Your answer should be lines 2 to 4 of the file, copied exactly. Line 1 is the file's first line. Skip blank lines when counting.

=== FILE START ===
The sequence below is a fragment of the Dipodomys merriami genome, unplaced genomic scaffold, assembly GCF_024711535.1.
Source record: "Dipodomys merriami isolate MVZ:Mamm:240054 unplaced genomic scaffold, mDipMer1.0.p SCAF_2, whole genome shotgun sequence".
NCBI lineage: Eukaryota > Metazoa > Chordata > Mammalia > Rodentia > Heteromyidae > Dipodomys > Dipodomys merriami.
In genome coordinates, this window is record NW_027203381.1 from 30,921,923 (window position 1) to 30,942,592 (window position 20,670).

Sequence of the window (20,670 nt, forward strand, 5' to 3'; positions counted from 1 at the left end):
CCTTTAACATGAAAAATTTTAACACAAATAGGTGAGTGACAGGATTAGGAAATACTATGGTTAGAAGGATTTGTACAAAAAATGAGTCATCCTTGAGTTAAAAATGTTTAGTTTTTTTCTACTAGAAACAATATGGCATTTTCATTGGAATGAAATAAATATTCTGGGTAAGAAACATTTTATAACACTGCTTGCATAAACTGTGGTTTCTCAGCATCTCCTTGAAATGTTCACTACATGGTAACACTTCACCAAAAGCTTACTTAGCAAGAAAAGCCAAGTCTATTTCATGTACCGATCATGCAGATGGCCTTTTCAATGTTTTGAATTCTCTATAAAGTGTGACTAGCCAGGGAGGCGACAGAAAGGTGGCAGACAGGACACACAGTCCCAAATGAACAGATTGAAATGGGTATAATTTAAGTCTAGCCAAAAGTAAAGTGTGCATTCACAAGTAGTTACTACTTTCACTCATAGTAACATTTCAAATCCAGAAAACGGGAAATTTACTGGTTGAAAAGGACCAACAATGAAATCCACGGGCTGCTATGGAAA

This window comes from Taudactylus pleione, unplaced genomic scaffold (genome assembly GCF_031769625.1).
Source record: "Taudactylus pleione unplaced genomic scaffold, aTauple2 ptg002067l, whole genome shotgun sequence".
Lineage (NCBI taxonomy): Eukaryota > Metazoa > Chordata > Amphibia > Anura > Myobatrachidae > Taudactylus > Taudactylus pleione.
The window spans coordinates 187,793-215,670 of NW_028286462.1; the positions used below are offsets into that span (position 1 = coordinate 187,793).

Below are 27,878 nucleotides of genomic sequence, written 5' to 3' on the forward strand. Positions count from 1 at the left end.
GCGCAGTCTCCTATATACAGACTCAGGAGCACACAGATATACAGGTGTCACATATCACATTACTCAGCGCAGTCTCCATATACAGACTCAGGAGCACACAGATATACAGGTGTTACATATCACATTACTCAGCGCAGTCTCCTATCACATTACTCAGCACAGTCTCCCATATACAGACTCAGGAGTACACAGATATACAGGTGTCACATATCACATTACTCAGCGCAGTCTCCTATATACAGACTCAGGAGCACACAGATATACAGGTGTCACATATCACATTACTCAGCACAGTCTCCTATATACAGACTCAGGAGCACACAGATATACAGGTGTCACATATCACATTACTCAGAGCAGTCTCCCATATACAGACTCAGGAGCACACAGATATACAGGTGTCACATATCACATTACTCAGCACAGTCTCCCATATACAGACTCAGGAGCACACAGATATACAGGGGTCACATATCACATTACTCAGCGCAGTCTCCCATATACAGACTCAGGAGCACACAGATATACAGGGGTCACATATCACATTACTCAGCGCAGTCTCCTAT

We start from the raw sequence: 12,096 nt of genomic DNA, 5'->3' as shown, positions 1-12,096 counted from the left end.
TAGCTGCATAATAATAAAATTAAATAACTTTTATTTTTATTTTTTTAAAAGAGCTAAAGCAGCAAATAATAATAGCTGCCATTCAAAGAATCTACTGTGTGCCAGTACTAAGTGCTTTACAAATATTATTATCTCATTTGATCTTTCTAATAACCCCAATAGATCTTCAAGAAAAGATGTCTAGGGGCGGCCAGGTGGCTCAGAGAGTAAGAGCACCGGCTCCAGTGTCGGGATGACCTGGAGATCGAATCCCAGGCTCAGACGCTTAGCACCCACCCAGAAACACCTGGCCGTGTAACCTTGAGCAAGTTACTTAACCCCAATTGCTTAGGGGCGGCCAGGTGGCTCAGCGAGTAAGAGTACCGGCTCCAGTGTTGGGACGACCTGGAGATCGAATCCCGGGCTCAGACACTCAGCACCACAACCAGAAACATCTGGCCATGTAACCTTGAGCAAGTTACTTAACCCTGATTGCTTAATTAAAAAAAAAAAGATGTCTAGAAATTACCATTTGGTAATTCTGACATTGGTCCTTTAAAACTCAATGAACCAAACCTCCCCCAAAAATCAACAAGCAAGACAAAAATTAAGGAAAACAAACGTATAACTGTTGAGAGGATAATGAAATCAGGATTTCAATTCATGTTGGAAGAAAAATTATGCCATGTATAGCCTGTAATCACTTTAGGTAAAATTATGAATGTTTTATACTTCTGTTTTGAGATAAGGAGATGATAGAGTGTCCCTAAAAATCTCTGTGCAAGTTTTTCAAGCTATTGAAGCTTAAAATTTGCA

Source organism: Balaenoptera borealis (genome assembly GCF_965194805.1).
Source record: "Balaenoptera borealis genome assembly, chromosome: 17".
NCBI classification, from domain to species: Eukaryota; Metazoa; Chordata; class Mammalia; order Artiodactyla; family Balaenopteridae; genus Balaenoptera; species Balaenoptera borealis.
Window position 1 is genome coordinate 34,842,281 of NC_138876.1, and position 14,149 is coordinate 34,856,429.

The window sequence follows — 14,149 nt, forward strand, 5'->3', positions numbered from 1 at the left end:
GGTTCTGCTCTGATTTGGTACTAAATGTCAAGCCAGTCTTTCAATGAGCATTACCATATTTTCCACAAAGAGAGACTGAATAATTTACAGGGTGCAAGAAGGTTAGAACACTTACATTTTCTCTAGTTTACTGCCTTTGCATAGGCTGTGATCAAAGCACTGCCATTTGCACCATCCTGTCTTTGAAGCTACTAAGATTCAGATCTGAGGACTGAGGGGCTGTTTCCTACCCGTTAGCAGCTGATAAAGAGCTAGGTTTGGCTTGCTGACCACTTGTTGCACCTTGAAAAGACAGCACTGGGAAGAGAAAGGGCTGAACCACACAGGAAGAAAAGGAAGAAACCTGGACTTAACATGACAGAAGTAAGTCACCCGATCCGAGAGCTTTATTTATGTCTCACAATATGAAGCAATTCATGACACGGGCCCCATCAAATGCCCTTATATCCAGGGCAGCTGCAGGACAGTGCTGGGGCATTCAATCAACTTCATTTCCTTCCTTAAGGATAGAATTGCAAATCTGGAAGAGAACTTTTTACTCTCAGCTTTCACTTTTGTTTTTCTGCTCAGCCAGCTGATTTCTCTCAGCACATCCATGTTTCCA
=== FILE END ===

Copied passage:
Source record: "Dipodomys merriami isolate MVZ:Mamm:240054 unplaced genomic scaffold, mDipMer1.0.p SCAF_2, whole genome shotgun sequence".
NCBI lineage: Eukaryota > Metazoa > Chordata > Mammalia > Rodentia > Heteromyidae > Dipodomys > Dipodomys merriami.
In genome coordinates, this window is record NW_027203381.1 from 30,921,923 (window position 1) to 30,942,592 (window position 20,670).